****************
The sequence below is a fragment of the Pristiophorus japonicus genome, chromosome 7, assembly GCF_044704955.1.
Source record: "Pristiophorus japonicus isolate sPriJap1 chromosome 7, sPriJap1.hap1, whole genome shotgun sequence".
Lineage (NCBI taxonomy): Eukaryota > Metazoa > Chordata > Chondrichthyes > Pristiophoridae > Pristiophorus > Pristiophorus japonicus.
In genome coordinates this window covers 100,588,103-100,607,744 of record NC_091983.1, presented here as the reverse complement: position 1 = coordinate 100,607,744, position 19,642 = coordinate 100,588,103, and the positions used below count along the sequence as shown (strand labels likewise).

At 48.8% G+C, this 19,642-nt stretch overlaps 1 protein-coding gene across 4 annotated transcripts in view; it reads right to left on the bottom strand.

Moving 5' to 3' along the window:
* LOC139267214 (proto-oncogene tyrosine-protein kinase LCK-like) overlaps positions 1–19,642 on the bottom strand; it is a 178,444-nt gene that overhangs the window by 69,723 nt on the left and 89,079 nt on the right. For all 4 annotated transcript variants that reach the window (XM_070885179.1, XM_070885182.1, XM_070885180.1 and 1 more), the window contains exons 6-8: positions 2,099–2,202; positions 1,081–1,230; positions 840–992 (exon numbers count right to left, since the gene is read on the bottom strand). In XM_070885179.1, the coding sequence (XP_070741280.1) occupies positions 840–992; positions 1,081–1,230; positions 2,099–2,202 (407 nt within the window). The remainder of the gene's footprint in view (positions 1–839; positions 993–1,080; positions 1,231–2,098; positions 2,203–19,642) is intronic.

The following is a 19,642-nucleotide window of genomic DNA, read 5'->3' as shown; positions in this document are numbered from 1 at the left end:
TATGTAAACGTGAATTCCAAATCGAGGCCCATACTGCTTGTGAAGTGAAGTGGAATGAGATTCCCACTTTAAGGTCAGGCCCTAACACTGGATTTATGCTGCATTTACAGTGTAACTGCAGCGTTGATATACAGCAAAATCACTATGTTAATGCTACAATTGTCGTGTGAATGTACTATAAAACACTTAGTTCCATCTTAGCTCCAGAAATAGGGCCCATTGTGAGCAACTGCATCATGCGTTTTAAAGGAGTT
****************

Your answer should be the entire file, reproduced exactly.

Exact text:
The sequence below is a fragment of the Pristiophorus japonicus genome, chromosome 7, assembly GCF_044704955.1.
Source record: "Pristiophorus japonicus isolate sPriJap1 chromosome 7, sPriJap1.hap1, whole genome shotgun sequence".
Lineage (NCBI taxonomy): Eukaryota > Metazoa > Chordata > Chondrichthyes > Pristiophoridae > Pristiophorus > Pristiophorus japonicus.
In genome coordinates this window covers 100,588,103-100,607,744 of record NC_091983.1, presented here as the reverse complement: position 1 = coordinate 100,607,744, position 19,642 = coordinate 100,588,103, and the positions used below count along the sequence as shown (strand labels likewise).

At 48.8% G+C, this 19,642-nt stretch overlaps 1 protein-coding gene across 4 annotated transcripts in view; it reads right to left on the bottom strand.

Moving 5' to 3' along the window:
* LOC139267214 (proto-oncogene tyrosine-protein kinase LCK-like) overlaps positions 1–19,642 on the bottom strand; it is a 178,444-nt gene that overhangs the window by 69,723 nt on the left and 89,079 nt on the right. For all 4 annotated transcript variants that reach the window (XM_070885179.1, XM_070885182.1, XM_070885180.1 and 1 more), the window contains exons 6-8: positions 2,099–2,202; positions 1,081–1,230; positions 840–992 (exon numbers count right to left, since the gene is read on the bottom strand). In XM_070885179.1, the coding sequence (XP_070741280.1) occupies positions 840–992; positions 1,081–1,230; positions 2,099–2,202 (407 nt within the window). The remainder of the gene's footprint in view (positions 1–839; positions 993–1,080; positions 1,231–2,098; positions 2,203–19,642) is intronic.

The following is a 19,642-nucleotide window of genomic DNA, read 5'->3' as shown; positions in this document are numbered from 1 at the left end:
TATGTAAACGTGAATTCCAAATCGAGGCCCATACTGCTTGTGAAGTGAAGTGGAATGAGATTCCCACTTTAAGGTCAGGCCCTAACACTGGATTTATGCTGCATTTACAGTGTAACTGCAGCGTTGATATACAGCAAAATCACTATGTTAATGCTACAATTGTCGTGTGAATGTACTATAAAACACTTAGTTCCATCTTAGCTCCAGAAATAGGGCCCATTGTGAGCAACTGCATCATGCGTTTTAAAGGAGTT